Blast near mosque in western Afghan city of Herat

Afghan volunteers and security personnel carry the body of man on a stretcher after two suicide bombers struck a Shiite mosque in Herat on March 25, 2018. (AFP)
Updated 25 March 2018

Blast near mosque in western Afghan city of Herat

HERAT, Afghanistan: A suicide attack near a Shiite mosque in the Western Afghan city of Herat killed at least one person and wounded eight others, police and health officials said on Sunday.
Militant group Islamic State claimed responsibility for the attack, which followed another blast claimed by the group in Kabul last week, which killed around 30 people near a Shiite shrine as the city celebrated Nawruz, the Persian new year.
Deputy police chief Aminullah Amin said two bombers had tried to enter the mosque but were challenged by guards at the site who opened fire on them.
Health officials said one person was confirmed dead, with eight wounded but the final casualty figure may change.
Herat, one of the most prosperous cities in Afghanistan, has seen periodic episodes of violence but has not suffered the same level of attacks as the capital Kabul.
While sectarian violence in mainly Sunni Muslim Afghanistan was previously rare, a series of attacks over recent years, many claimed by Islamic State, have killed hundreds of Shiites, many from the Hazara ethnic minority.
The violence has gone on alongside a general deterioration in security in Afghanistan as Taliban insurgents have fought government forces across much of the country, killing thousands of civilians every year.


Report: Fugitive tech boss was Austrian spy agency informant

Updated 30 October 2020

Report: Fugitive tech boss was Austrian spy agency informant

  • Jan Marsalek faces allegations of fraud and other charges in connection with the company’s sudden bankruptcy earlier this year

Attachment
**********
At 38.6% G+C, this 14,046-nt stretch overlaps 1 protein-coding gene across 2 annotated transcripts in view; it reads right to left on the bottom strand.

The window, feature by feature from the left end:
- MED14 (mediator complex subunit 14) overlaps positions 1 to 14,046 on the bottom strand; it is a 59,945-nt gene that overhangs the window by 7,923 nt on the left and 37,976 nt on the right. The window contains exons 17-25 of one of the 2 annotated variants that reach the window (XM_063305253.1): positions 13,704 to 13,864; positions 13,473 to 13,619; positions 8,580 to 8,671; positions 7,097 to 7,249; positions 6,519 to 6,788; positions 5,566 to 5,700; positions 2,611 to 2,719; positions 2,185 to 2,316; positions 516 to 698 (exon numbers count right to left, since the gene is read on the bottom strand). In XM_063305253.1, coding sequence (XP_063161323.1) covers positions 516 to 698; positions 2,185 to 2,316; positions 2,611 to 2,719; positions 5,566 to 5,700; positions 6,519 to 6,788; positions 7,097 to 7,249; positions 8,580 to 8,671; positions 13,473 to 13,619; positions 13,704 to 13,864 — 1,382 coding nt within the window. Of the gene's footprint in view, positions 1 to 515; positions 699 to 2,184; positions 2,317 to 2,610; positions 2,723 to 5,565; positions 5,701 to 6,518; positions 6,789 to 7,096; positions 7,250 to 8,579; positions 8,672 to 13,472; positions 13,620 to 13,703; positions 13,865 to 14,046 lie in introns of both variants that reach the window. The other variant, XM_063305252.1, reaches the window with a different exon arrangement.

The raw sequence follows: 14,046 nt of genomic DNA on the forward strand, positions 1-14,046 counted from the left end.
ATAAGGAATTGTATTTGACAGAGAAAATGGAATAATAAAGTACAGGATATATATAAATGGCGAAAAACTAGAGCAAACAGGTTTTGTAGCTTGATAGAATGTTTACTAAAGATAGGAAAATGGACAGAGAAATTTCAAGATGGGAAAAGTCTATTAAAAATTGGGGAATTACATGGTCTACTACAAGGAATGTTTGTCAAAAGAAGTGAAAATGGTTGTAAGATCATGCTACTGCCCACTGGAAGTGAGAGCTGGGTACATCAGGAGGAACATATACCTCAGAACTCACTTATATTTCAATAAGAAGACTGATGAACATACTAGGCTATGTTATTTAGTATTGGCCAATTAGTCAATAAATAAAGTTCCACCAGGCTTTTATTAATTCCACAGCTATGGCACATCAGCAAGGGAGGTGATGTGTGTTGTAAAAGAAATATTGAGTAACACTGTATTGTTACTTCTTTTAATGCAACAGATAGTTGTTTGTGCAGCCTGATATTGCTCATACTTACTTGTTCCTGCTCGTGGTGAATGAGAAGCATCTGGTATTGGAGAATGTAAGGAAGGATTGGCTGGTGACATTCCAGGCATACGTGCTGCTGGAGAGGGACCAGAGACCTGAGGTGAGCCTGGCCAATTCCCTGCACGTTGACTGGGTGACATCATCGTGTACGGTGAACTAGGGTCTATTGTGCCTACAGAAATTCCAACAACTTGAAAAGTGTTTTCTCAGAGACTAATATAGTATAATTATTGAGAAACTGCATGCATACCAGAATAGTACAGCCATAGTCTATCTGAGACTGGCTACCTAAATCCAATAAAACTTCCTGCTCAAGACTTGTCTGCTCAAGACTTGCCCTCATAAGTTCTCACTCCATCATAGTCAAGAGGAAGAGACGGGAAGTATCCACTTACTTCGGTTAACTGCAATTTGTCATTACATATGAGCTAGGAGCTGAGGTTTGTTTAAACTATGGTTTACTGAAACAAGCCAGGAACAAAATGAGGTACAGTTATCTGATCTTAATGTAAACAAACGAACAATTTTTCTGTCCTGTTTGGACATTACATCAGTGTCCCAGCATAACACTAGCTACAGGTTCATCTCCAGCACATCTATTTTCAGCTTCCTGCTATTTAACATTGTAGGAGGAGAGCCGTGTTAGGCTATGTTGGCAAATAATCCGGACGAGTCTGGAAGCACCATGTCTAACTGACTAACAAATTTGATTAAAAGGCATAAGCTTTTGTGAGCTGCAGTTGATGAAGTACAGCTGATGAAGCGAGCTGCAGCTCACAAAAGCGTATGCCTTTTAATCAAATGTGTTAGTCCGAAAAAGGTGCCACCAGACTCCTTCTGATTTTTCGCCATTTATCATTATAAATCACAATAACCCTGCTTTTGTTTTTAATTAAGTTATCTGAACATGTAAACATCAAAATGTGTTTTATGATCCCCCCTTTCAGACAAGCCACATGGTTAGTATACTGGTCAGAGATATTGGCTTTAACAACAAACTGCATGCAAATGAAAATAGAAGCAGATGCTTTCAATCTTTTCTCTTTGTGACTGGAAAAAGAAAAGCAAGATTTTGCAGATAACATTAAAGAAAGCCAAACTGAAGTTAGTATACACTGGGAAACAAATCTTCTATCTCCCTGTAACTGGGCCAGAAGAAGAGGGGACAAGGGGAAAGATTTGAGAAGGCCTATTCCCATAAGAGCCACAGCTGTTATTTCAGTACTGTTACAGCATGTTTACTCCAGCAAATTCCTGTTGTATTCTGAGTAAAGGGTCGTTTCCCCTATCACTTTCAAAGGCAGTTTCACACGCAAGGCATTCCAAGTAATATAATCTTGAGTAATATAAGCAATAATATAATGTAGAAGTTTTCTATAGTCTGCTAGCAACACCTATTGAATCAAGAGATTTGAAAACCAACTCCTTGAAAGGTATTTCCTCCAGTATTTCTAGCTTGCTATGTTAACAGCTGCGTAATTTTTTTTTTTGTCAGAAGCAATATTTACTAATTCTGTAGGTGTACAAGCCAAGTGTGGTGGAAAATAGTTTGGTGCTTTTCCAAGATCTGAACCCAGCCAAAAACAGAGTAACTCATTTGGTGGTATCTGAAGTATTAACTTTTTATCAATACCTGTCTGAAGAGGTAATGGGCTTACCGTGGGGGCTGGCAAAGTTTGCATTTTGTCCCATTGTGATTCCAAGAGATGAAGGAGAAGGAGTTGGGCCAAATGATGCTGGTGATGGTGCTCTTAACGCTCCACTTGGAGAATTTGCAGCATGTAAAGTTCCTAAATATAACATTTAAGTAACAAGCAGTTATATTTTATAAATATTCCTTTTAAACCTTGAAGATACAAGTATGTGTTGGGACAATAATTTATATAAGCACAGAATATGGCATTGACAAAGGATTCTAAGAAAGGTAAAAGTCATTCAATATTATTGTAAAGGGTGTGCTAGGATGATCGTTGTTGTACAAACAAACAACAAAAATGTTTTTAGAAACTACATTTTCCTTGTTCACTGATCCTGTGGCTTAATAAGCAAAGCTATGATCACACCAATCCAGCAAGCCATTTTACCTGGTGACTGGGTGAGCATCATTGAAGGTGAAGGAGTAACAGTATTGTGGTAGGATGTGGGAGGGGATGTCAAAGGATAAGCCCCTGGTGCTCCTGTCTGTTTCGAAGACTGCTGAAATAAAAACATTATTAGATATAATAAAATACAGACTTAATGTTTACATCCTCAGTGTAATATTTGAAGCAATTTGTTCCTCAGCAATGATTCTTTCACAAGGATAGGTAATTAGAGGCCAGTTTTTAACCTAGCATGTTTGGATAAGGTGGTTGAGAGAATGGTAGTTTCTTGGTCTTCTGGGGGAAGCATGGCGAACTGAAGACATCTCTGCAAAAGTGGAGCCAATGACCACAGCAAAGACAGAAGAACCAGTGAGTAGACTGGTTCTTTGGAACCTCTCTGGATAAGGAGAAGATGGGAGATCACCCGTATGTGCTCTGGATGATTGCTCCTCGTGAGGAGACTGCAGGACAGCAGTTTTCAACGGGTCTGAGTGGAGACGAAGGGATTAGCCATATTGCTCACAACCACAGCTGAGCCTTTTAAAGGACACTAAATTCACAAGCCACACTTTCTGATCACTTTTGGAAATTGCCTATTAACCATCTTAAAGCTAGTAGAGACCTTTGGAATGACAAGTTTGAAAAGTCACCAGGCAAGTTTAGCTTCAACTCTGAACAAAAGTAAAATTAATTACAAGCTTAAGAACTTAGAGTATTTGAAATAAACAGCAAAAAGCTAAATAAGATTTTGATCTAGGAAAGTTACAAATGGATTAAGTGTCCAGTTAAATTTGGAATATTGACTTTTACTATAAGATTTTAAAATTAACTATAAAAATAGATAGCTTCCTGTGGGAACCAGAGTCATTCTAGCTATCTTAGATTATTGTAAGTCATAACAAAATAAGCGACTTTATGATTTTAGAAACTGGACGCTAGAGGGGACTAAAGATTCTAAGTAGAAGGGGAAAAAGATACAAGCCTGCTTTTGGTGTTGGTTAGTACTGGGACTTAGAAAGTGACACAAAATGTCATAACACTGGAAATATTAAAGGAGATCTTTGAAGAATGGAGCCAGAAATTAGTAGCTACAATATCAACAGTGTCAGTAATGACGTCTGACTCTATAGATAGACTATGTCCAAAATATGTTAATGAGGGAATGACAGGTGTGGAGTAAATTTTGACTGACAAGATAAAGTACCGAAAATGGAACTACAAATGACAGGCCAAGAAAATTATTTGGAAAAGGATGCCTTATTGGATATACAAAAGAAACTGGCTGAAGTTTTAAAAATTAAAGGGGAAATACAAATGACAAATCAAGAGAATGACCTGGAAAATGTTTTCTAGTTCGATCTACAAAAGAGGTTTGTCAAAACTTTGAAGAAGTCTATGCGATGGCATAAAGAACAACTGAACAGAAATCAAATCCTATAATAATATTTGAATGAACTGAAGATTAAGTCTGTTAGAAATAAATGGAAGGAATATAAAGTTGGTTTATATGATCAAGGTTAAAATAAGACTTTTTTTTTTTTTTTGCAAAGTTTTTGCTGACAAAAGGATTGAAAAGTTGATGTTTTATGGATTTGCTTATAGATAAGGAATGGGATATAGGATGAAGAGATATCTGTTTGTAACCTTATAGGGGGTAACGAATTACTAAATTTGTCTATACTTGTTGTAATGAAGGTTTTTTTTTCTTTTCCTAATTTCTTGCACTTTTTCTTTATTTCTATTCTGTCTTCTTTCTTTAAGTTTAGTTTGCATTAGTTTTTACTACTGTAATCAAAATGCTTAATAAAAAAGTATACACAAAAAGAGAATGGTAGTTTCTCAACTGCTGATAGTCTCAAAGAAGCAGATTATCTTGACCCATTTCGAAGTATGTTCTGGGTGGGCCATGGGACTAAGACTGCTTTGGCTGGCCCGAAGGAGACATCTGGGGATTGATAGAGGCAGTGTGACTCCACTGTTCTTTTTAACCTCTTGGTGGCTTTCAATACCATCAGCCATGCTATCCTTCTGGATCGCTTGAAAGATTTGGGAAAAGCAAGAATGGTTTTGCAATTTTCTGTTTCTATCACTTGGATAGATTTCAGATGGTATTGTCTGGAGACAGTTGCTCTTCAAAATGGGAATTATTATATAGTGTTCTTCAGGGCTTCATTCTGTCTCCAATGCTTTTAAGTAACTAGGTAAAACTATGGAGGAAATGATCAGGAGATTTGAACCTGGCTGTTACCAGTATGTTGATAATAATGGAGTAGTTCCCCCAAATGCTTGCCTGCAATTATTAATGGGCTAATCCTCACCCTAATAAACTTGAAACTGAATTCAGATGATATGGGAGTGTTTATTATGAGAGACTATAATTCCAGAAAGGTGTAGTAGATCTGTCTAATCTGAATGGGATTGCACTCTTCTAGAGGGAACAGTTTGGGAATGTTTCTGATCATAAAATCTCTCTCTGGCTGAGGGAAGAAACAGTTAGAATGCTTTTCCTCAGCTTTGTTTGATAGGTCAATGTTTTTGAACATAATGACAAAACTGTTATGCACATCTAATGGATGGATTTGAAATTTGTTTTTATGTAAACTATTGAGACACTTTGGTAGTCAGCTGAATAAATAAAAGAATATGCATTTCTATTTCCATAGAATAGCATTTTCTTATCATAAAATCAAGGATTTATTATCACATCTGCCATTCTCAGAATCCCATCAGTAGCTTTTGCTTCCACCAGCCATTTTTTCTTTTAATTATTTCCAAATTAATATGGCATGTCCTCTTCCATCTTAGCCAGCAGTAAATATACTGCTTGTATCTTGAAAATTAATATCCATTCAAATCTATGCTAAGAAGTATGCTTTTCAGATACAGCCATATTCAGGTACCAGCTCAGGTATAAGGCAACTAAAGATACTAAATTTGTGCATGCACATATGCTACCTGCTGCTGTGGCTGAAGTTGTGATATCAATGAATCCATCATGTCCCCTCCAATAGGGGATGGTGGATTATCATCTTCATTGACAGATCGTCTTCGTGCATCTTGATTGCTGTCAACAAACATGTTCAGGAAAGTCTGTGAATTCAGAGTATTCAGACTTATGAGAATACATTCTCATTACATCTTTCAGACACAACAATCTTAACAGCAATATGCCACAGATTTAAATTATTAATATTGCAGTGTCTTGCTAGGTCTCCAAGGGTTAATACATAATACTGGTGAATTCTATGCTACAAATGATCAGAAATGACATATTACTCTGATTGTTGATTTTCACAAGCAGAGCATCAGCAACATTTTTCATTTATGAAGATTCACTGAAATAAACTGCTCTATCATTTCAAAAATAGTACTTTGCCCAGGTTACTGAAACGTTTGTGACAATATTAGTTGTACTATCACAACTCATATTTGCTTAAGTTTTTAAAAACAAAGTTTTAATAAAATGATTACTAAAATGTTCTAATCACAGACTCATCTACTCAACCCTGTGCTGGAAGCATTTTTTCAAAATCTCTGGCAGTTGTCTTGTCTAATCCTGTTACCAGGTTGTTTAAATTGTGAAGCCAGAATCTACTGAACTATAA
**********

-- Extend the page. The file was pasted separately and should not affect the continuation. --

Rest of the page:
• German federal police issued a wanted poster for Marsalek in August

BERLIN: German media report that a fugitive former top executive of payment company Wirecard was an informant for the Austrian spy agency BVT.
Jan Marsalek, the former chief operating officer of Wirecard, faces allegations of fraud and other charges in connection with the company’s sudden bankruptcy earlier this year.
Munich-based Wirecard filed for protection from creditors in June after executives admitted that 1.9 billion euros ($2.2 billion) listed as being held in trust accounts in the Philippines probably did not exist.
The Sueddeutsche Zeitung daily reported Friday that German federal prosecutors have evidence Marsalek was a source for the BVT agency. The newspaper cited a German government response to Left party lawmaker Fabio De Masi.
German lawmaker Patrick Sensburg, who sits on the parliamentary intelligence oversight committee, told business daily Handelsblatt that Marsalek may have worked for several spy agencies simultaneously. He didn’t elaborate.
German federal police issued a wanted poster for Marsalek in August. Interpol issued a so-called red notice for him on allegations of “violations of the German duty on securities act and the securities trading act, criminal breach of trust (and) especially serious case of fraud.”
As chief operating officer, Marsalek was in charge of all operational business activities, including sales, and is suspected of having inflated the balance sheet total and sales volume of the company, police said.
Former Wirecard CEO Markus Braun has been arrested, along with the company’s former chief financial officer and former head of accounting.
Police allege that Braun and Marsalek incorporated “fictitious proceeds from payment transactions relating to deals with so-called third-party acquirers in order to present the company financially stronger and more attractive to investors and customers.”